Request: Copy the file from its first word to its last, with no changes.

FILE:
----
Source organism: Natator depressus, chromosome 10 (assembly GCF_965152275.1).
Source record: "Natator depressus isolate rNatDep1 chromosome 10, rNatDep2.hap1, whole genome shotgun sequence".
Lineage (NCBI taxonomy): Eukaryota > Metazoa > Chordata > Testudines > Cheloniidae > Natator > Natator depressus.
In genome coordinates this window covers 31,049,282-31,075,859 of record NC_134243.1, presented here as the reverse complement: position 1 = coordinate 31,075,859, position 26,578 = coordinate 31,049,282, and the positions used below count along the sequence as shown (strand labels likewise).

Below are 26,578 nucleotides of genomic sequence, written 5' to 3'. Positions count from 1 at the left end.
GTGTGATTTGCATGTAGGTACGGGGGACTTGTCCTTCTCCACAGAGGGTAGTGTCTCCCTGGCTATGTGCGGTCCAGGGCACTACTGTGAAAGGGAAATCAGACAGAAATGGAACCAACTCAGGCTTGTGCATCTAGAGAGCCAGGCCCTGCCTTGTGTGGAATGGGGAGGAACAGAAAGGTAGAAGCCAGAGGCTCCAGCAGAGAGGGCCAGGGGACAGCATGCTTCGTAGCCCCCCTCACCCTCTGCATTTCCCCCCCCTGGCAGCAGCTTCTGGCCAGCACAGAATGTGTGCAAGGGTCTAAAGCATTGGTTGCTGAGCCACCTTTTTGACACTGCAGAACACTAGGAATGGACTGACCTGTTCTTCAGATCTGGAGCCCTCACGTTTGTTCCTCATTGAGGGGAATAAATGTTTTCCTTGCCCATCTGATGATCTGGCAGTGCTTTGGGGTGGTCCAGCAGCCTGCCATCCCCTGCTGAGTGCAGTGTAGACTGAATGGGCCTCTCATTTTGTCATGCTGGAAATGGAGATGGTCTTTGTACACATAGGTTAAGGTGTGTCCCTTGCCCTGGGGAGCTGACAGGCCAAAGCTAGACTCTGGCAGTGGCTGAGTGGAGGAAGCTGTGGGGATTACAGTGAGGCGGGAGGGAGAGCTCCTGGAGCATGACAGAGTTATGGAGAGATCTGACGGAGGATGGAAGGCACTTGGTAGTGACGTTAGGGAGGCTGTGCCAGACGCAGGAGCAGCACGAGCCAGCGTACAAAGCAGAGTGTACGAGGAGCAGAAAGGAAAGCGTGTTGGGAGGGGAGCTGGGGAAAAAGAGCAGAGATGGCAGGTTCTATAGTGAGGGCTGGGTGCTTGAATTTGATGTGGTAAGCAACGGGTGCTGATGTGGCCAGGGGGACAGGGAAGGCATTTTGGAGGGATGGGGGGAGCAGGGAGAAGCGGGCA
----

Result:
Source organism: Natator depressus, chromosome 10 (assembly GCF_965152275.1).
Source record: "Natator depressus isolate rNatDep1 chromosome 10, rNatDep2.hap1, whole genome shotgun sequence".
Lineage (NCBI taxonomy): Eukaryota > Metazoa > Chordata > Testudines > Cheloniidae > Natator > Natator depressus.
In genome coordinates this window covers 31,049,282-31,075,859 of record NC_134243.1, presented here as the reverse complement: position 1 = coordinate 31,075,859, position 26,578 = coordinate 31,049,282, and the positions used below count along the sequence as shown (strand labels likewise).

Below are 26,578 nucleotides of genomic sequence, written 5' to 3'. Positions count from 1 at the left end.
GTGTGATTTGCATGTAGGTACGGGGGACTTGTCCTTCTCCACAGAGGGTAGTGTCTCCCTGGCTATGTGCGGTCCAGGGCACTACTGTGAAAGGGAAATCAGACAGAAATGGAACCAACTCAGGCTTGTGCATCTAGAGAGCCAGGCCCTGCCTTGTGTGGAATGGGGAGGAACAGAAAGGTAGAAGCCAGAGGCTCCAGCAGAGAGGGCCAGGGGACAGCATGCTTCGTAGCCCCCCTCACCCTCTGCATTTCCCCCCCCTGGCAGCAGCTTCTGGCCAGCACAGAATGTGTGCAAGGGTCTAAAGCATTGGTTGCTGAGCCACCTTTTTGACACTGCAGAACACTAGGAATGGACTGACCTGTTCTTCAGATCTGGAGCCCTCACGTTTGTTCCTCATTGAGGGGAATAAATGTTTTCCTTGCCCATCTGATGATCTGGCAGTGCTTTGGGGTGGTCCAGCAGCCTGCCATCCCCTGCTGAGTGCAGTGTAGACTGAATGGGCCTCTCATTTTGTCATGCTGGAAATGGAGATGGTCTTTGTACACATAGGTTAAGGTGTGTCCCTTGCCCTGGGGAGCTGACAGGCCAAAGCTAGACTCTGGCAGTGGCTGAGTGGAGGAAGCTGTGGGGATTACAGTGAGGCGGGAGGGAGAGCTCCTGGAGCATGACAGAGTTATGGAGAGATCTGACGGAGGATGGAAGGCACTTGGTAGTGACGTTAGGGAGGCTGTGCCAGACGCAGGAGCAGCACGAGCCAGCGTACAAAGCAGAGTGTACGAGGAGCAGAAAGGAAAGCGTGTTGGGAGGGGAGCTGGGGAAAAAGAGCAGAGATGGCAGGTTCTATAGTGAGGGCTGGGTGCTTGAATTTGATGTGGTAAGCAACGGGTGCTGATGTGGCCAGGGGGACAGGGAAGGCATTTTGGAGGGATGGGGGGAGCAGGGAGAAGCGGGCA